WA-List » WA-Books: Issue 5

WA-Books: Issue 5

Published by Steve Campion. Category: Review
Issue 5
In this issue we share 3 reviews and mention 9 other books.

WA-Books is WA-List’s glimpse at books — recently published or coming soon — about Washington State and the Northwest spirit it embodies.

Looking for Betty MacDonald: The Egg, the Plague, Mrs. Piggle-Wiggle, and I by Paula Becker.

eggUniversity of Washington Press. Published: September, 2016. 304 pages. ISBN: 978-0295999364

You may know Betty MacDonald from her best-selling book The Egg and I (or the movie of the same name).  It was her recollection of life on a chicken ranch in Chimicum on the Olympic Peninsula. Written with MacDonald’s biting wit and rich character development, The Egg and I had readers laughing and buying books in post-World War II America.  MacDonald’s enormous publishing success and its cinematic adaptions led to three more MacDonald books for adults and a series of Mrs. Piggle-Wiggle books that are still popular with children sixty years later.

With curiosity and affection, biographer Paula Becker explored the life of Betty MacDonald in Looking for Betty MacDonald, the new book from University of Washington Press.  It’s a personal look at an author Becker first discovered as a child through Mrs. Piggle-Wiggle.  Years later she found herself living in Seattle where she discovered one of MacDonald’s former houses.  She began a quest for the woman behind all the written levity.

While Betty MacDonald’s writing provoked a generation of laughs, her life was often a struggle. After her father died young, MacDonald was raised by her mother in a boisterous home usually rich on social life but short on money.  She survived a bad marriage to an alcoholic, divorced him in an era when divorce was not at all common, found work in Seattle, suffered from tuberculosis, and lived for a time in a Seattle hospital ward.  She eventually remarried, relocated to a home on Vashon Island, raised a family, became a best-selling author, and arguably invented a new style of humor writing — one whose foundation of truth was stretched by exaggeration, spun by talented story-telling, and finished off with a fierce dose of wit.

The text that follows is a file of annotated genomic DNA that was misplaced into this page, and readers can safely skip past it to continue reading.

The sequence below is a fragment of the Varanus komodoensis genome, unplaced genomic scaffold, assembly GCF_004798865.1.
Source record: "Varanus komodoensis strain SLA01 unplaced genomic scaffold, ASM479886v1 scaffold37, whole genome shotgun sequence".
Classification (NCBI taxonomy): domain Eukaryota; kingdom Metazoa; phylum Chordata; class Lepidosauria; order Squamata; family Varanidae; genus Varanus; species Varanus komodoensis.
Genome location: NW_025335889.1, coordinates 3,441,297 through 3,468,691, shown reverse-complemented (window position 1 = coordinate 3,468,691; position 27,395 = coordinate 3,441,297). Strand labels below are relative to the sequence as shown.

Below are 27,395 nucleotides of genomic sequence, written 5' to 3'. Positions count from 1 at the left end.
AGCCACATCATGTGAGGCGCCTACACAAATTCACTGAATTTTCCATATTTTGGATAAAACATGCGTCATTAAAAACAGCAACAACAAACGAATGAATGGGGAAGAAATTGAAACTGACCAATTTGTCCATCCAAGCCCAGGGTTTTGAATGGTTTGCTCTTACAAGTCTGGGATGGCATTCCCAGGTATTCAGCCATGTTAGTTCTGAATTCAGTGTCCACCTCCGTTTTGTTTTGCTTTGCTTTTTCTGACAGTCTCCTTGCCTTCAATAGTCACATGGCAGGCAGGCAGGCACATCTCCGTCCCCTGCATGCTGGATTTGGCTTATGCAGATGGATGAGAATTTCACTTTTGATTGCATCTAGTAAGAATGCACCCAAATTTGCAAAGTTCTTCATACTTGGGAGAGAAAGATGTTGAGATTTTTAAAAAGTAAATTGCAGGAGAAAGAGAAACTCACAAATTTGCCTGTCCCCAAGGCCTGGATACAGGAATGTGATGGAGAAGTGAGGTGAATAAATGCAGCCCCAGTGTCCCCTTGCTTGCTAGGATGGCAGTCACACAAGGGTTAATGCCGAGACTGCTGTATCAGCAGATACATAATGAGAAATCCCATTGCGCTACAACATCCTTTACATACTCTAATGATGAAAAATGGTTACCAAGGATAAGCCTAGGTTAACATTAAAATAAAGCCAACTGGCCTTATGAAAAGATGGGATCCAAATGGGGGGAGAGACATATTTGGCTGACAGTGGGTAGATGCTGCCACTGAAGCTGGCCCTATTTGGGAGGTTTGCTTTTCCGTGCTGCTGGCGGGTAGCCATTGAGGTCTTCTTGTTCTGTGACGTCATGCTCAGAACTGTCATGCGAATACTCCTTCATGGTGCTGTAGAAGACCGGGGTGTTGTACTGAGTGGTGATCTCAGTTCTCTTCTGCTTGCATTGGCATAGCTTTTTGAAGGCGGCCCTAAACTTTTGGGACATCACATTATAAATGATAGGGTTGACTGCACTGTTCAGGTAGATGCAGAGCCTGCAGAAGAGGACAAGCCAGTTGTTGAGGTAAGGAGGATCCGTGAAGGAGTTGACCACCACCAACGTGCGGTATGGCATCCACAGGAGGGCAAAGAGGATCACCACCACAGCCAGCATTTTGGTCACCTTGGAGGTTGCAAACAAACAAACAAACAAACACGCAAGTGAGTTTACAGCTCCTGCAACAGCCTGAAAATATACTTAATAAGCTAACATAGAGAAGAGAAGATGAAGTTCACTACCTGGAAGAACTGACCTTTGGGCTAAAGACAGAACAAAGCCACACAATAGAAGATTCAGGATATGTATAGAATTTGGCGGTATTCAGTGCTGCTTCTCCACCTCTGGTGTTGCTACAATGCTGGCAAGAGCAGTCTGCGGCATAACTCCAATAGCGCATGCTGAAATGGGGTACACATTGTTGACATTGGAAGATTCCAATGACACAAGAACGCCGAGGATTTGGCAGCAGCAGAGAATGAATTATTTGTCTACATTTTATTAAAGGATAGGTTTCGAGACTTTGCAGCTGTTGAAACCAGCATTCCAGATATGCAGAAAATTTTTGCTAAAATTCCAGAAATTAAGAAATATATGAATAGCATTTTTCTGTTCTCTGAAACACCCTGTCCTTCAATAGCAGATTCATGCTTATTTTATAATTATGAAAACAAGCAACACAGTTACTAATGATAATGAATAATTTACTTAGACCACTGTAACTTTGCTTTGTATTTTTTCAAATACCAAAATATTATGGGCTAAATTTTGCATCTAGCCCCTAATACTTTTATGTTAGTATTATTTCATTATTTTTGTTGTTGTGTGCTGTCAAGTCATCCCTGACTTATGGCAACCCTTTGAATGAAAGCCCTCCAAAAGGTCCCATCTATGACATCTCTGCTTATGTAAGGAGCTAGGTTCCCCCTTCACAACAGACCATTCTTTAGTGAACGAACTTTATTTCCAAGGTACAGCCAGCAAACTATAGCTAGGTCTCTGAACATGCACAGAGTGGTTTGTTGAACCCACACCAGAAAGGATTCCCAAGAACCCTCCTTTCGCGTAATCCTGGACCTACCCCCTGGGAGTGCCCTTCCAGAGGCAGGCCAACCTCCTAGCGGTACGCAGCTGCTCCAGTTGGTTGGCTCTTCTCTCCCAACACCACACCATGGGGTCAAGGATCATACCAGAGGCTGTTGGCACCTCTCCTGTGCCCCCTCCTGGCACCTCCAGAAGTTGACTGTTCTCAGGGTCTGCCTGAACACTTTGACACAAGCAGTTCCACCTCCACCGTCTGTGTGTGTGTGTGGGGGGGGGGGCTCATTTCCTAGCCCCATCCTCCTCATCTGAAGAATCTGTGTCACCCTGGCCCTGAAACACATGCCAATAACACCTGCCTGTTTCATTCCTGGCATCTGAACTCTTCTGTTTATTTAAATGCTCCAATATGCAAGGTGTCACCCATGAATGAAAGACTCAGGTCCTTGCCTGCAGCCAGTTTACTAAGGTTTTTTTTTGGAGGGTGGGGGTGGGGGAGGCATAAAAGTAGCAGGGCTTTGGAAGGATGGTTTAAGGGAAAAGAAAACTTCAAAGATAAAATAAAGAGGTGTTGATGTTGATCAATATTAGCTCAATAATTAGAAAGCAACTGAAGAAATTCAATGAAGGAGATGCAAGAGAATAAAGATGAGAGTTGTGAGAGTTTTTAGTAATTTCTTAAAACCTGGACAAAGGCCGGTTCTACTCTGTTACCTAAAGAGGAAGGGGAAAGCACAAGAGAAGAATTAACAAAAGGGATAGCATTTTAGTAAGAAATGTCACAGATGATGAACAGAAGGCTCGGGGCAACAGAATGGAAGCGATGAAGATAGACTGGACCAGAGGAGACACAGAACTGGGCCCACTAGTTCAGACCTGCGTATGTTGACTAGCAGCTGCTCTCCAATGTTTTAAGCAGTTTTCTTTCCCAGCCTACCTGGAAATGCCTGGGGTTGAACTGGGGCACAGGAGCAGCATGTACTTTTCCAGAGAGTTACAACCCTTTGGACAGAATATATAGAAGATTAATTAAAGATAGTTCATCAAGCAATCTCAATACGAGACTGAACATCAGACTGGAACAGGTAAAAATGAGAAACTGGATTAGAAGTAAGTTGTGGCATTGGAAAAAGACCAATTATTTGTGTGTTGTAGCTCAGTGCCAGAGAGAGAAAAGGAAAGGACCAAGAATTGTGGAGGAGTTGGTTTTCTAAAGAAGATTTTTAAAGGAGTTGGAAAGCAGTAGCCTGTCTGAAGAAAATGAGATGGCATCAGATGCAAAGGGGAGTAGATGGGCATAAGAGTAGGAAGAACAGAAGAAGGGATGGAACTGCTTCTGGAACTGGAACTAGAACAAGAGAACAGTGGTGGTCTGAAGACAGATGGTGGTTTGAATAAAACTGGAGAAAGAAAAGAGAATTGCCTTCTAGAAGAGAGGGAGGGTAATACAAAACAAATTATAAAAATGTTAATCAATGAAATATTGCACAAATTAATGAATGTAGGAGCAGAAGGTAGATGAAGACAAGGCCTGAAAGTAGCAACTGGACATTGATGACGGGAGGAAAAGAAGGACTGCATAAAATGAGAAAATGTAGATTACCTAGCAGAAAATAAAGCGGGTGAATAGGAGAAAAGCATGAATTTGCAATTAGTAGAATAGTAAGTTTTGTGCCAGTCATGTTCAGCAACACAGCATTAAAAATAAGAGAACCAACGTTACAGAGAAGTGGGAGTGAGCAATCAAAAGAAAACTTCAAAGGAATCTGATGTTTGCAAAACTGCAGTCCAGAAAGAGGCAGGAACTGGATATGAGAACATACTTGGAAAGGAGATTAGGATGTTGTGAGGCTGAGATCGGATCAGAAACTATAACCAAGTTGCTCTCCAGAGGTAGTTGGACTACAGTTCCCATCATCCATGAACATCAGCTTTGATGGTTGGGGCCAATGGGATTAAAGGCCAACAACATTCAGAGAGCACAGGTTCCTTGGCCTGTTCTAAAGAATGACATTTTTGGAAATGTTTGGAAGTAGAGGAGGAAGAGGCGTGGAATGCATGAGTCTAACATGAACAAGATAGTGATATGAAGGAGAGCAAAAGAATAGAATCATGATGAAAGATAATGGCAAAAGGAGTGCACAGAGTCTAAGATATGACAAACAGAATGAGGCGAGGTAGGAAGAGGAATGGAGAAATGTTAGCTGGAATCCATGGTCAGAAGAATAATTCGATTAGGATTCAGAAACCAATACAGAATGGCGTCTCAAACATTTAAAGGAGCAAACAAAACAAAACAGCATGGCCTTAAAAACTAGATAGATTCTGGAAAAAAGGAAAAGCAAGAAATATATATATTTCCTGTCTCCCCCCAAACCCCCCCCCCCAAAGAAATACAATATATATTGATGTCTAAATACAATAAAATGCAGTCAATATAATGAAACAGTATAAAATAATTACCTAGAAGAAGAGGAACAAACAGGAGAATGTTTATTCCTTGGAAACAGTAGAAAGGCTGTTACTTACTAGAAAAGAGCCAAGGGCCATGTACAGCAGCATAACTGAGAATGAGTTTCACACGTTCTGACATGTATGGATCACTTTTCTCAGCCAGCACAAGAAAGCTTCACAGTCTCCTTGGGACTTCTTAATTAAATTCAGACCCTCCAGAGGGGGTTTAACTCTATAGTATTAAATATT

The Egg and I was based on that rough experience living on the chicken ranch during her rocky first marriage. It was a painful chapter in her life, but she made it funny through frequent re-telling over the next decade.  Becker described the transformation as serving two purposes: entertaining MacDonald’s friends and family and reclaiming those chicken ranch years on her terms.

The book was an immediate national success.  Hollywood adapted the book as a movie starring Claudette Colbert and Fred McMurray.  Fan mail arrived.  So did money.  There was enough money to make her family comfortable and her husband lost his job, but it would prove to be a diminishing revenue source.  Managing money, it seemed, never came easy to people surrounding Betty MacDonald.  Her humor-writing supported her family but it was always work.

More struggles came as the paychecks slowed.  Her former Chimicum neighbors (upon whom the characters in her book were based) filed a lawsuit.  Despite MacDonald’s giving vague locations, fictionalizing some of the scenes, and changing names to Ma and Pa Kettle (among others), the personalities and episodes rendered in the book were such that locals claimed to know who she had written about and at whose expense she was getting laughs … and money.  The lawsuit and money troubles might have worn her down, but she refused to be a “saddo.”  She was resilient. One friend described her as a “room of fireworks” you couldn’t ignore.